Speaking of third places, I read recently that Toraya in Arlington has lost its lease and closed April 30th. Seems the landlord is going to knock the building down and build a vile enormity. May he suffer a case of galloping eczema, and may the Toraya folks find another restaurant space, preferably in Arlington.


rod

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Old 05-08-20, 05:35 AM
  #8772  
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Alas, no riding for me this week southeast of Boston. Picked up some food poisoning earlier this week that's wiped me out. Fingers crossed I'll be able to get out a few times this weekend to make up for it.
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Old 05-08-20, 07:08 AM
  #8773  
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Originally Posted by rholland1951 View Post
Another afternoon with better than anticipated weather had me out on the Surly Trucker DeLuxe again, up to Lexington Center and back on Mass. Ave.

....

Mass. Ave. and Appleton Street, always a caution, turned deadly this week. The guy standing across the street arrived on a bicycle, and appeared to be gathering traffic data.


....

rod
That's almost certainly Tom, the admin of a cambridge bike facebook group. We are a small large community, or a large small community. This hurts.

Originally Posted by Charlie Proctor's brother
Charlie was killed last night, just nineteen days before his twenty-eighth birthday. He was a kind, adventurous man who spread his joy and zest for life to everyone he knew.

Charlie loved the outdoors. Winters he could always be found in the mountains, backcountry skiing and ice climbing, and summers bicycling, climbing, and sailing. He spent his last birthday on mount Denali, climbing the Kasin ridge. Charlie loved sharing his passion with those he loved. He was always pushing us to push our own limits and exit our comfort zones. He was always encouraging, caring, and loving in his support. We have heard from countless friends of his telling of the adventures that he took them on that they never would have embarked on without his encouragement.

Charlie worked at Architectural Engineers, Inc. He had just achieved his Professional Engineer certification, and had worked on HVAC building designs on projects around the Boston area, including Logan airport the Tufts University library, and the Worcester tourist center.

Charlie was killed at the corner of Appleton Street and Massachusetts Avenue in Arlington, just ten minutes away from his home in Somerville. It is a busy, four way forked intersection. The only traffic control is four flashing yellow lights which did nothing to protect him as a driver turned left though the fork and hit him head on. We visited the scene of the crash this afternoon, where a resident told us that crashes at this intersection are a chronic problem.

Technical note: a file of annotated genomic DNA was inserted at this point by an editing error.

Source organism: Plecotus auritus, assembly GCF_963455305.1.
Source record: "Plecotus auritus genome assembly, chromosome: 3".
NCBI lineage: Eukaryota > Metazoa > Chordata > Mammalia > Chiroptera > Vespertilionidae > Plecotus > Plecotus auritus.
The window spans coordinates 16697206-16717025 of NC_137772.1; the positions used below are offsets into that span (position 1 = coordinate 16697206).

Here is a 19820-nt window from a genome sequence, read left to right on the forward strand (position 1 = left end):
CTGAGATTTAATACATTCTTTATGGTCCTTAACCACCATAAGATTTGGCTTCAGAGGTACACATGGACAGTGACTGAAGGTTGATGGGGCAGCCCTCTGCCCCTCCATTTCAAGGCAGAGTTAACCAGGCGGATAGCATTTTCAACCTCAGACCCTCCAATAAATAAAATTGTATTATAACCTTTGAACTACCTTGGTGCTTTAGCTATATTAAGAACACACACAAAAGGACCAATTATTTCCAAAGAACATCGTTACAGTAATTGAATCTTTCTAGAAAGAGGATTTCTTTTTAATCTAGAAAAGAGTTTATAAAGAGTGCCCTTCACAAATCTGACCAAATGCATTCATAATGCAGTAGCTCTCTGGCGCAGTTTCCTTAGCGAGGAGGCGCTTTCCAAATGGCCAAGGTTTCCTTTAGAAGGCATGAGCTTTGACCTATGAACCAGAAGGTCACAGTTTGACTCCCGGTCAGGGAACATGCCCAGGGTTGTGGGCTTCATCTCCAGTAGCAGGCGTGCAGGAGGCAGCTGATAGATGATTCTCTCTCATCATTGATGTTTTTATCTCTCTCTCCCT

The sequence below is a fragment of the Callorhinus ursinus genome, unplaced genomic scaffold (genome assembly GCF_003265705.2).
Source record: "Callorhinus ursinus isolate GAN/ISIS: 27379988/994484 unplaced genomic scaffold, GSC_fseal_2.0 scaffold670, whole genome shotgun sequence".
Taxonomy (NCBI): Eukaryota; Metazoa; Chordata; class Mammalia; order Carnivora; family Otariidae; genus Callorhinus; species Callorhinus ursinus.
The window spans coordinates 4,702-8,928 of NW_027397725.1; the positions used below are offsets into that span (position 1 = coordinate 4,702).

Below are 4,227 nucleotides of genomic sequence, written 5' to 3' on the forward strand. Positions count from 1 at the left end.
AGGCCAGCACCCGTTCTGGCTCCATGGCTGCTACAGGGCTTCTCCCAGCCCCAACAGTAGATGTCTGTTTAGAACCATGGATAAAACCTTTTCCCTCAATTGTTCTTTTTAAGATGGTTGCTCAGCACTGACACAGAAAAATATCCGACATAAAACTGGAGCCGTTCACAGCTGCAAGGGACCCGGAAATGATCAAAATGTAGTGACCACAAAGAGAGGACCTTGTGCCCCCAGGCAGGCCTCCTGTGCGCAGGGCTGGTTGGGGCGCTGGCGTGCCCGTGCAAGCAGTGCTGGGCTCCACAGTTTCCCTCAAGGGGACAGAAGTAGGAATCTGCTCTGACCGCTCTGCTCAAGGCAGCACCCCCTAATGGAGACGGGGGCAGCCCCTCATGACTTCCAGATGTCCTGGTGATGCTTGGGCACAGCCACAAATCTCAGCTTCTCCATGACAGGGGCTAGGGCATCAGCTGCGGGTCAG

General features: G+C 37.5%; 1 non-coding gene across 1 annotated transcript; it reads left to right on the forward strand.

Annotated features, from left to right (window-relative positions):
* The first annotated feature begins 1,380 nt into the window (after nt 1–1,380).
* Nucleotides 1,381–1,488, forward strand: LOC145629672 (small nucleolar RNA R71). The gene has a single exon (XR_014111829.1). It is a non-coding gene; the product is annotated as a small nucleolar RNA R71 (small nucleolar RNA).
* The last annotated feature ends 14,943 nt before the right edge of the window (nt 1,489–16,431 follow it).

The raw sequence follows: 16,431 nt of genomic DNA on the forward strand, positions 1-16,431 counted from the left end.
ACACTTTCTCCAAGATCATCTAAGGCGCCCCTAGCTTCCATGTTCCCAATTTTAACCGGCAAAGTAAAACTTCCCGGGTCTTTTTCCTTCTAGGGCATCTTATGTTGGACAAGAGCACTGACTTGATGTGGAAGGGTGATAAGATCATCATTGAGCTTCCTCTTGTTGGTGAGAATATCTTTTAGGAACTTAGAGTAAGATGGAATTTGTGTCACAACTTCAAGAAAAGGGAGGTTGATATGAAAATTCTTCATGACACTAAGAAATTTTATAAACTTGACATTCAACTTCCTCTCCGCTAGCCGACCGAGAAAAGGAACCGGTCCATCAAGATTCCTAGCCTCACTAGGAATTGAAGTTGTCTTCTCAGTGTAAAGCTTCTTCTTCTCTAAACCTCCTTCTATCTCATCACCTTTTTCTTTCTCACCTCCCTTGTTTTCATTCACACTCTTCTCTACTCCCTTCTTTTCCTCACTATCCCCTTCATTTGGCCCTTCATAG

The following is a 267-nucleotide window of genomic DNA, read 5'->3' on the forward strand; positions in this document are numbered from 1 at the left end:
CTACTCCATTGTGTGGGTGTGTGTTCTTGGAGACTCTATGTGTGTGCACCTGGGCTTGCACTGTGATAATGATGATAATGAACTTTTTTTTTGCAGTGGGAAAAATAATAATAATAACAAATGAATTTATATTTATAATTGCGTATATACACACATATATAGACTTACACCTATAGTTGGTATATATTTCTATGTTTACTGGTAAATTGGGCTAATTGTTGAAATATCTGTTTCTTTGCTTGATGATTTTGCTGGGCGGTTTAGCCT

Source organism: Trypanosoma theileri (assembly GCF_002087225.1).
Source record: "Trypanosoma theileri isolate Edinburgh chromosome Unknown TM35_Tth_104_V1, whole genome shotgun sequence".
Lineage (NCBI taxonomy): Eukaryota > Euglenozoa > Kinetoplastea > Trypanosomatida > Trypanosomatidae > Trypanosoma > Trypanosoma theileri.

The family hopes that effective traffic control can be installed at this intersection, so that no others need to suffer through the grief and terror that we have. He is survived by his parents, Ched and Judy Proctor, his brother Tom, sister-in law Sandra Voss, his girlfriend Alison Piasecki, and many cherished friends.
-mr. bill
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Old 05-08-20, 07:21 AM
  #8774  
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Originally Posted by rholland1951 View Post
Took the Rawland on a 10-mile loop up through Arlington, Medford, and Winchester, up the Mystic Valley Parkway along the Mystic River, the Mystic Lakes, and the Aberjona, then climbing into the Fells...

I turned onto Governors Ave. for a step descent, then picked up High Street for another hill to climb, crossing the tracks in West Medford to pedal home on Harvard Street...

The top end of Governors Avenue is unprepossessing, but what unfolds is a staged descent on an avenue with aisles of mature trees and lovely old houses in a variety of styles, a record of local history if one could read it. Down I went, rolling fast on smooth pavement and no traffic. Too much fun to stop and take photos.

As I headed up High Street, an awkward shift resulted in my chain folding back and catching a link in the front derailleur cage. It never did that before. After a little inspection, and some gentle trial-and-error, I tried putting a little counter-clockwise torque on the non-drive-side pedal, and that freed the chain.